Colonel the Honourable Thomas Talbot 1771-1853
By Sandra Sales
By Sandra Sales
On July 19, 1771, Thomas Talbot was born into an Anglo-Irish aristocratic family, on ancestral lands in Malahide, Republic of Ireland, which the Talbots had owned since the 12th century. He was the fourth of twelve children. At the age of 11, he was commissioned ensign in the 66th Regiment of Foot, British Army. By February, 1792, at 20 years of age, he was in Montreal with the 24th Foot when he was named private secretary to John Graves Simcoe, the first lieutenant governor of the new province of Upper Canada. With Simcoe, and later on Simcoe’s behalf, Talbot traveled extensively between York and Detroit, an area bounded by the Thames River and the Lake Erie shoreline.
Talbot’s duties with Simcoe throughout Upper Canada seemed to influence the rest of his life. On Christmas Day in 1800, now-Major Talbot sold his commission with the British Army and determined to become a settler in Upper Canada. He had been given a field officer’s grant of 5,000 acres in which to establish a settlement, and on May 21, 1803, he chose a spot at the mouth of what is now known as Talbot Creek in Dunwich Township on the north shore of Lake Erie. He later referred to this as “impenetrable wilderness”, but there, over time, he built up his estate and took on the role of selecting settlers, extending roads, and allocating land. His initial intent was twofold: to bring in settlers from Britain and Europe that would be loyal to Britain, "and to make hemp a major crop supplying Britain with rope for ships’ rigging. In order to encourage settlement, he built a sawmill, gristmill, blacksmith shop, cooper shop, distillery and barns. Later his priorities changed, but writing to Major Halton in the lieutenant-governor’s office, June 1, 1811, he said, “I have infinite pleasure in stating for his Excellency's information that I have been very successful in procuring settlers and am filling this part of the Province with a most industrious description of inhabitants."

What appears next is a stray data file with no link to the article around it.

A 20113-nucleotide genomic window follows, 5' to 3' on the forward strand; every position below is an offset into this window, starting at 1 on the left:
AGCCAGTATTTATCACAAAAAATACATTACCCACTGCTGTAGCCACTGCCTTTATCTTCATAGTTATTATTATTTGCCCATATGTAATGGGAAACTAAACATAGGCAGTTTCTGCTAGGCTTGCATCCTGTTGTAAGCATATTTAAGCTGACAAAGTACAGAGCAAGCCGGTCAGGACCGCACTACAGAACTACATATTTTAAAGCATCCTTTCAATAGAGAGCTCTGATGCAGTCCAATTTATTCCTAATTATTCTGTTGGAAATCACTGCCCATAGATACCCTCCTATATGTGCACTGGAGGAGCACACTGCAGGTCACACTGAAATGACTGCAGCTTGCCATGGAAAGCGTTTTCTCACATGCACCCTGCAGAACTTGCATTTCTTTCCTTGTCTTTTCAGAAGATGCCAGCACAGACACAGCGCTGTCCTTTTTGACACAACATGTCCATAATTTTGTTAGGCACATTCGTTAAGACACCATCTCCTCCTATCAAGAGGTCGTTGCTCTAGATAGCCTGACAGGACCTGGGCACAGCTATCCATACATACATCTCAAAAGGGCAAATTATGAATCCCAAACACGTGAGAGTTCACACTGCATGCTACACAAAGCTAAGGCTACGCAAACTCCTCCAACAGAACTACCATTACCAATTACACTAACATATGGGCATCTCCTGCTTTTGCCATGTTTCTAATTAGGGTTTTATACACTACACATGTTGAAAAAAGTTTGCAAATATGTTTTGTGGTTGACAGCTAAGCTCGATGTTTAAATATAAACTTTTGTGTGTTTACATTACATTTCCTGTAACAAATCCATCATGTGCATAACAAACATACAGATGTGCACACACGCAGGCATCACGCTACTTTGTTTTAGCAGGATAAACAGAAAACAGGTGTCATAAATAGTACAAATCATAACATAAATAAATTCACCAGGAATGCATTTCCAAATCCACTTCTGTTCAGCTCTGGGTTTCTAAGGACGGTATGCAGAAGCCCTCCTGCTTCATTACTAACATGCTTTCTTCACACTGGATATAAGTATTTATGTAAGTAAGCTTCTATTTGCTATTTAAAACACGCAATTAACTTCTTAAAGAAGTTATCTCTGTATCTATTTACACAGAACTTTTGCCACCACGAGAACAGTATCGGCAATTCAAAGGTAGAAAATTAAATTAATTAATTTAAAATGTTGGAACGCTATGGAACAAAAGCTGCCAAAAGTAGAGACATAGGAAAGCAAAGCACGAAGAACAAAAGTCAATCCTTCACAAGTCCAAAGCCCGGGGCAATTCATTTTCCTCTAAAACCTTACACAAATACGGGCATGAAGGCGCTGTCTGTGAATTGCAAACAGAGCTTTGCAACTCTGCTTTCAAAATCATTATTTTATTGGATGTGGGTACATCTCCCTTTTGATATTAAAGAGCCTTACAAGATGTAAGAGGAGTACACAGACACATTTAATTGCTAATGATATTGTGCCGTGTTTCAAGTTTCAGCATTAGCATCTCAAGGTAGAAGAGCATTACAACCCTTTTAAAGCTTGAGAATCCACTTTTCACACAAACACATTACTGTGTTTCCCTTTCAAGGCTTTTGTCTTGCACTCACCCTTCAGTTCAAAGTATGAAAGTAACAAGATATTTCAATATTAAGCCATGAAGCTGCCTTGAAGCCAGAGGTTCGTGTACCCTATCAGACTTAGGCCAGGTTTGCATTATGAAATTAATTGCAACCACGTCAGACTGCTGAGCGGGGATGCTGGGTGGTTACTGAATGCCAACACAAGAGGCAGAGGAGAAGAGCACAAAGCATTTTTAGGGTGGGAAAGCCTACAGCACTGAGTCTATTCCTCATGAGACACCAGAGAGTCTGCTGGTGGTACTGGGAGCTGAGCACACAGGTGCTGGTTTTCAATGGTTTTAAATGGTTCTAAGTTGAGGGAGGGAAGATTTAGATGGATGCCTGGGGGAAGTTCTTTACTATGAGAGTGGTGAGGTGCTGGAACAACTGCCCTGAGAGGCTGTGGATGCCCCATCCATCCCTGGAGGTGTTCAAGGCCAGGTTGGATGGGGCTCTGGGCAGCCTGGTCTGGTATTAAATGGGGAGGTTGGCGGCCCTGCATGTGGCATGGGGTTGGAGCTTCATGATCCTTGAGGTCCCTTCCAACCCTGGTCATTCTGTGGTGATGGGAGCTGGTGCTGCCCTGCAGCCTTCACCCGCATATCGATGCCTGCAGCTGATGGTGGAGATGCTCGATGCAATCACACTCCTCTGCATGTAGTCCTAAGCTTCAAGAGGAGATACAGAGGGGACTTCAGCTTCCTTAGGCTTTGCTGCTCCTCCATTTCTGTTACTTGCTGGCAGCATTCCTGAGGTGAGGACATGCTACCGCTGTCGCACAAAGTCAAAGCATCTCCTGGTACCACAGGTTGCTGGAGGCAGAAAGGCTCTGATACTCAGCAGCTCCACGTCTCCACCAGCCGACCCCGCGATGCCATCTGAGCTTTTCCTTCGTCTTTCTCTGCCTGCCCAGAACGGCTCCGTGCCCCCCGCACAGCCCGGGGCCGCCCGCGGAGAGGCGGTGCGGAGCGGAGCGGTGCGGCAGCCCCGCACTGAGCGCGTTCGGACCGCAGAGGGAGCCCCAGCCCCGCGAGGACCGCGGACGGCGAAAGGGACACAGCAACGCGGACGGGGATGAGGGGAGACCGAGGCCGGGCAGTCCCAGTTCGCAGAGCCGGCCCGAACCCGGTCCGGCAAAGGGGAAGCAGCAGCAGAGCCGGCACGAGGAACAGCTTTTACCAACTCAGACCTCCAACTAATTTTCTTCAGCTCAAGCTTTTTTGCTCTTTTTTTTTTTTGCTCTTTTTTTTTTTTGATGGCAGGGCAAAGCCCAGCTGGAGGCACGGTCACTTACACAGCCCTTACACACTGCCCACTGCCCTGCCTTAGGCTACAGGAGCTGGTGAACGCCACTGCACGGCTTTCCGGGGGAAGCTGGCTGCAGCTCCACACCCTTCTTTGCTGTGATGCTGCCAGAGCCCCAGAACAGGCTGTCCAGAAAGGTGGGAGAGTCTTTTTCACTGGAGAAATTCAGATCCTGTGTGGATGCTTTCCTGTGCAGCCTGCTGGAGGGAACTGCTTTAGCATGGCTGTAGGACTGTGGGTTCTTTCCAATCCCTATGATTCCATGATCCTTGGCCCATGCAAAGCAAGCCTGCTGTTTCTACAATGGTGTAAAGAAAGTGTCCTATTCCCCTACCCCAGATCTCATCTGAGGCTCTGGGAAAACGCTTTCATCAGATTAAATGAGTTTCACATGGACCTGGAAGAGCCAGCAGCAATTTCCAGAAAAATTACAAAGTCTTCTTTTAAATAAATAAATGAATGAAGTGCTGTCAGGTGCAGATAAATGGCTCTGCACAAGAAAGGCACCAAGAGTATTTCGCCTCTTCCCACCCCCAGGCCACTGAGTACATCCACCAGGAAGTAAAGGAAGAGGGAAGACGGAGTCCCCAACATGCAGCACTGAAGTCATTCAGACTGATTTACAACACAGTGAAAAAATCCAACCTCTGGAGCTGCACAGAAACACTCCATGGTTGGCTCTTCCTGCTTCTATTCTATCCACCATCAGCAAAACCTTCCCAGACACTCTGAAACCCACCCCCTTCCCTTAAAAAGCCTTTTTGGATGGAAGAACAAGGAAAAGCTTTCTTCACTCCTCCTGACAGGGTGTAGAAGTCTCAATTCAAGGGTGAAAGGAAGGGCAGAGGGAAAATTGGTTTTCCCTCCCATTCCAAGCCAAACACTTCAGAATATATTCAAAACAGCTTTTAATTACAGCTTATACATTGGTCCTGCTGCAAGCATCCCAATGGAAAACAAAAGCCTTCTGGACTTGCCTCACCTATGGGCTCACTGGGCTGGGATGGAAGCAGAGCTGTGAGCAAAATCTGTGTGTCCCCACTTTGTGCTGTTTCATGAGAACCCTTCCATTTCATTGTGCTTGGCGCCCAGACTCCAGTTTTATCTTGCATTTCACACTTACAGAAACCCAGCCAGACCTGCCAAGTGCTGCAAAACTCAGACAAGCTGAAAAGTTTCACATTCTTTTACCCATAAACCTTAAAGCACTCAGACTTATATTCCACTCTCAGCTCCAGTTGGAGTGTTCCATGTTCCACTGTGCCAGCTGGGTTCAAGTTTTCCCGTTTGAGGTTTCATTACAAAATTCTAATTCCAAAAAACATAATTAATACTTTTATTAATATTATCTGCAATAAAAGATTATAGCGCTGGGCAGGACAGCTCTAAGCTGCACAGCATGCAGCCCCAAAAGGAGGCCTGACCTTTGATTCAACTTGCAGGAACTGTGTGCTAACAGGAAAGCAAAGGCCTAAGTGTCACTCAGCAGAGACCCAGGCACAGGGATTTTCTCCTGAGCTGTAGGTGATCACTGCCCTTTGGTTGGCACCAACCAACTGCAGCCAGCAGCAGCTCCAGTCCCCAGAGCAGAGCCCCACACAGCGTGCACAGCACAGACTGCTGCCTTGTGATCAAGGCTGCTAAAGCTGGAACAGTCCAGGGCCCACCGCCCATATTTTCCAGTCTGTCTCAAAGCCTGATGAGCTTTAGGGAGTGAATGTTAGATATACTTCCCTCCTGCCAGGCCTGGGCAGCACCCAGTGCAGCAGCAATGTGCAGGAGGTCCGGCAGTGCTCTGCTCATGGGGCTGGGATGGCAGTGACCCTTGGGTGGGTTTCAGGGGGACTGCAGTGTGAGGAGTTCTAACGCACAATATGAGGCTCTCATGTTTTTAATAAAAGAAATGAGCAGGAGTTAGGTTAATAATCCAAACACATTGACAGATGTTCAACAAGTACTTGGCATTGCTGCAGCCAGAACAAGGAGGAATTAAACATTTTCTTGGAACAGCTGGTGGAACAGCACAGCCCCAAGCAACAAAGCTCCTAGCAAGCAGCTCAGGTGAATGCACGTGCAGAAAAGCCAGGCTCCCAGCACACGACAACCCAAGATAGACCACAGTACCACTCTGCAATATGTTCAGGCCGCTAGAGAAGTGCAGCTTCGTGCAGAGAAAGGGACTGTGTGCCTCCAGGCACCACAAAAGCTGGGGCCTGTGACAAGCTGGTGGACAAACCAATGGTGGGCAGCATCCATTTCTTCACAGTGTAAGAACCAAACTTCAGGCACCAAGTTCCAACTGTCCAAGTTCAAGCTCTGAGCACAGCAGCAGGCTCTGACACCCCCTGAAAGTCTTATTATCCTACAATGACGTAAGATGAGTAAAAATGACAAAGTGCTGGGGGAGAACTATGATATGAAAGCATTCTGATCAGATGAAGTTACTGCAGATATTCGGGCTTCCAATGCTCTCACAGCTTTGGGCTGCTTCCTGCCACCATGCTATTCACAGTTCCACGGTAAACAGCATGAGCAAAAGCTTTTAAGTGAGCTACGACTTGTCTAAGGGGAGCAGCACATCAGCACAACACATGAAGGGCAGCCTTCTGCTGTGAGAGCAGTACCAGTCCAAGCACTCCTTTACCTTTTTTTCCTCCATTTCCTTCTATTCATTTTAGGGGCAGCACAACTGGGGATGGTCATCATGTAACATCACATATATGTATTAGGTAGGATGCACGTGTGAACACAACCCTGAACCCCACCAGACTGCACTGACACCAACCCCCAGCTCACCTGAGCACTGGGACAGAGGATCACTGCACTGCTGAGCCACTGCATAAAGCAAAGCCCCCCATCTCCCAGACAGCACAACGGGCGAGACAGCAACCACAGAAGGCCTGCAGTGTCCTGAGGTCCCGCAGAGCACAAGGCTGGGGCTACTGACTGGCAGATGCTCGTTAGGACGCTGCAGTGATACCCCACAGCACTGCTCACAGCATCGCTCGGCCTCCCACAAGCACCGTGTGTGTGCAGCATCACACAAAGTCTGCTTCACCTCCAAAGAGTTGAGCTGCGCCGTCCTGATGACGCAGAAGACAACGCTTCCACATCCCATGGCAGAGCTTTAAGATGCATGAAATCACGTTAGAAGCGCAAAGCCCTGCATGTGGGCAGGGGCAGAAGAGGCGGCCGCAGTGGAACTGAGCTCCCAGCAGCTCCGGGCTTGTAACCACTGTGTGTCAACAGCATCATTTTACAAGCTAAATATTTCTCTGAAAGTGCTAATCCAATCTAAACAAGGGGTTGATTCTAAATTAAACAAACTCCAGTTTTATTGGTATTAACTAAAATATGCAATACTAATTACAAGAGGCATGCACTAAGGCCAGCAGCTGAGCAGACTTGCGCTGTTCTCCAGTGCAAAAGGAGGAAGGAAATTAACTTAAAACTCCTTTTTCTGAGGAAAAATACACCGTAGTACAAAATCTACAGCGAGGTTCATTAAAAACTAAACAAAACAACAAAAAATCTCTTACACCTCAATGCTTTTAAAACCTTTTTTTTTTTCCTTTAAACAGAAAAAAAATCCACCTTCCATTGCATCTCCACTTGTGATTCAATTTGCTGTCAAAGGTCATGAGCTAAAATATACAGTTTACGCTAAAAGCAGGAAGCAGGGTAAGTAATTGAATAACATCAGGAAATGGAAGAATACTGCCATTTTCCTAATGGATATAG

In Talbot’s early years there, he enjoyed considerable political power in public office and a position of influence. Despite raising the ire of the provincial government at York for his autocratic methods and his tendency to go over their heads to Lord Bathurst, the colonial secretary in London, Talbot eventually extended his settlement from the Detroit River to Delhi. He placed 3,000 settlers in 29 townships in southwestern Upper Canada.
Talbot’s settlement was barely six years old at the beginning of the War of 1812. Talbot was commissioned colonel by Major-General Sir Isaac Brock in 1812 and made commander of the London District which was made up of the militias of Middlesex, Norfolk and Oxford. In 1812, Colonel Talbot began to recruit volunteers for the Middlesex Militia from the Norfolk Militia and Oxford Militia. At first, recruits were hard to find and only 60 men were willing to leave their young families and new farms during harvest. Nevertheless, by August 10, 1812, Talbot mustered upwards of 350 men who boarded a small fleet of boats at Port Dover that transported the volunteers to Detroit. On August 16, Major General Isaac Brock with British forces and Talbot’s recruits captured Fort Detroit. Later the Middlesex Militia participated at the Battle of the Thames and at Lundy’s Lane.